Why don’t Kansas candidates show up to get involved? Here are 10 reasons.

The Kansas Reflector welcomes articles from writers who share our goal of broadening the conversation about how public policies affect the daily lives of people across our state. Inas Younis was born in Mosul, Iraq and immigrated to the United States as a child. She is a writer and commentator who has been widely published in various magazines, websites and anthologies.

We live in a time where the basic currency is drama. The more politically traumatic and grandiose the show, the better. In ongoing campaigns across the country, direct political engagement has given way to an echo chamber.

Running for public office used to mean showing up everywhere. It used to mean answering tough questions, unscripted and on the spot. It used to mean submitting to public scrutiny and criticism. The campaign required the kind of direct public involvement that would reveal the character of the candidate as well as his strengths and limitations. This also created a sense of responsibility towards the public.

But a new plan seems to be developing: one where candidates don’t show up, go door-to-door and refuse public debates.

These would-be politicians operate only through a highly filtered world of online websites, political ads and strategic social media. They hide in the safe spaces of partisan news outlets and fan-only crowds.

An open exchange of ideas has always been a hallmark of our democracy. When candidates refuse to appear in public forums, they communicate only one idea to their constituents. What is this idea? The main thing is that they do not intend to cooperate with the “other”.

What else? you can ask. The opposition party, the establishment, the media or something else?

You can fill in the blank with some unspoken fear. I am not suggesting that this is necessarily a conscious scheme on the part of each absentee candidate. I suggest that candidates who refuse to participate in legitimate, socially sanctioned forums and debates hosted by reputable organizations have intuitively absorbed the conscious decisions of their party leadership.

An open exchange of ideas has always been a hallmark of our democracy. When candidates refuse to appear in public forums, they communicate only one idea to their constituents. What is this idea? The main thing is that they don’t intend to cooperate with the ‘other’.

During the last few debates hosted by the Shawnee Mission Post, a mainstay of the election season in Johnson County, where I live, nearly half the candidates were absent from the stage. The Post is well regarded as one of the most balanced and impartial news providers in the county. It reports on local and state political races, but never endorses anything.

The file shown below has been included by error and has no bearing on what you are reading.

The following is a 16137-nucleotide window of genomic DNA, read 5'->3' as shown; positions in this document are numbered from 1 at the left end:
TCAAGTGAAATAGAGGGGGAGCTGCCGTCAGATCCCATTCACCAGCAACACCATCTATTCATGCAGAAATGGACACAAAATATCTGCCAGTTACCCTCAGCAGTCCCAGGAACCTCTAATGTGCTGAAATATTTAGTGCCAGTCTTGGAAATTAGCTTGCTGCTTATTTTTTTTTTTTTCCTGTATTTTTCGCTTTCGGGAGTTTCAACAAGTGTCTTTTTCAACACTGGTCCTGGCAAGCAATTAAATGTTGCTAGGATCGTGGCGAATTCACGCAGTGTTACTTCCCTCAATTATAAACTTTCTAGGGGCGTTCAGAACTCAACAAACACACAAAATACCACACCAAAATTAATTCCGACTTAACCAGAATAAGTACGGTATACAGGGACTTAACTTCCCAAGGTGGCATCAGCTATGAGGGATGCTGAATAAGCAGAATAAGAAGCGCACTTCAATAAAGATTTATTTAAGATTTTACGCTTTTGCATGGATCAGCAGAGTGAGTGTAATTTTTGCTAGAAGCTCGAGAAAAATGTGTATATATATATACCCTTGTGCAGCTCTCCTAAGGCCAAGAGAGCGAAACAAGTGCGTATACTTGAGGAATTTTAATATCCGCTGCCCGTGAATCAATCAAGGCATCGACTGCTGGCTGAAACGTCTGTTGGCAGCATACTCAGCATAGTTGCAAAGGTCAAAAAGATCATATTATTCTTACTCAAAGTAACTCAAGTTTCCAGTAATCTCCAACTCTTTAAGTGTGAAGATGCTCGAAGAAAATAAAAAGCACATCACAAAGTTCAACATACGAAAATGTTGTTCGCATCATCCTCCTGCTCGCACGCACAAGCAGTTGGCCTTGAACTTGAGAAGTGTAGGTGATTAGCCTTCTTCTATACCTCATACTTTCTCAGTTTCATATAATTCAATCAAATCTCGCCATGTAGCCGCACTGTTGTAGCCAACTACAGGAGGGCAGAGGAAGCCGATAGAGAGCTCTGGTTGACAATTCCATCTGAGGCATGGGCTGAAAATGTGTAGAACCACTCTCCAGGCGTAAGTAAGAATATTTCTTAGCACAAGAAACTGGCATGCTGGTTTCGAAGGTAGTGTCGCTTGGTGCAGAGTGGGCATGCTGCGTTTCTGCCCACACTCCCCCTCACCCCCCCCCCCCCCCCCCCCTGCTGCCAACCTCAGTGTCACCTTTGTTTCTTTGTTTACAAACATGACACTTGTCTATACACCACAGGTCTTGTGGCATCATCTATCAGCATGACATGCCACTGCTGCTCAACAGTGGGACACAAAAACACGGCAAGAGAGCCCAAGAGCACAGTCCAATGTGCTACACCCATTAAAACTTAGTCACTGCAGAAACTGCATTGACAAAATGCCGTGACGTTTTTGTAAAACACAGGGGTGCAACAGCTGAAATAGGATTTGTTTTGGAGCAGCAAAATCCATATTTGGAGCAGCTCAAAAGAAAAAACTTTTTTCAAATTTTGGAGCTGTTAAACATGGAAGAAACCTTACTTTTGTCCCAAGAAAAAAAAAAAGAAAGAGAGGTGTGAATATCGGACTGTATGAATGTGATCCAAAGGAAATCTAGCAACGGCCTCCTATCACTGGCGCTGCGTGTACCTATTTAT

The post gives you information, never commercial. So when the candidates refused to engage in pampered local campaign traditions, they left me to draw some rather unflattering conclusions.

Here are my top 10 assumptions why candidates don’t show up:

1. This candidate cannot articulate his views out loud because they make sense only in his head, muffled by delusion and detachment from reality.

2. Every belief held by this candidate must be a carefully crafted talking point that he is unable to express spontaneously in the public arena.

3. This candidate wants to create the impression that all such “forums” and media platforms are part of a nefarious establishment that is against their principles. This candidate hopes we will trade their fear for courage.

4. This candidate wants to show that they are above these “manipulated and biased” platforms that are meant to victimize them for speaking uncomfortable and prophetic “truths”.

5. This candidate is afraid of being exposed for their ignorance and afraid to question their opinions in a way that might reveal their true intentions.

6. This candidate wants to destroy norms under the pretense that they disrupt some imaginary status quo.

7. This candidate must be really out of their depth and they don’t want to be exposed (to themselves).

8. This candidate is an institutional anarchist.

9. This candidate is intimidated by the moral courage of his opponents.

10. All of the above.

I believe most people, knowingly or otherwise, process when a candidate refuses to attend a public forum in a non-partisan, welcoming space.

Being absent is a form of creating drama. It reveals much more than it conceals. And to me, this is nothing more than an admission of contempt for our campaign norms and, by extension, our representative democracy.

Through its opinion section, the Kansas Reflector seeks to amplify the voices of those affected by public policy or excluded from the public debate. Find information here, including how to submit your own comment.



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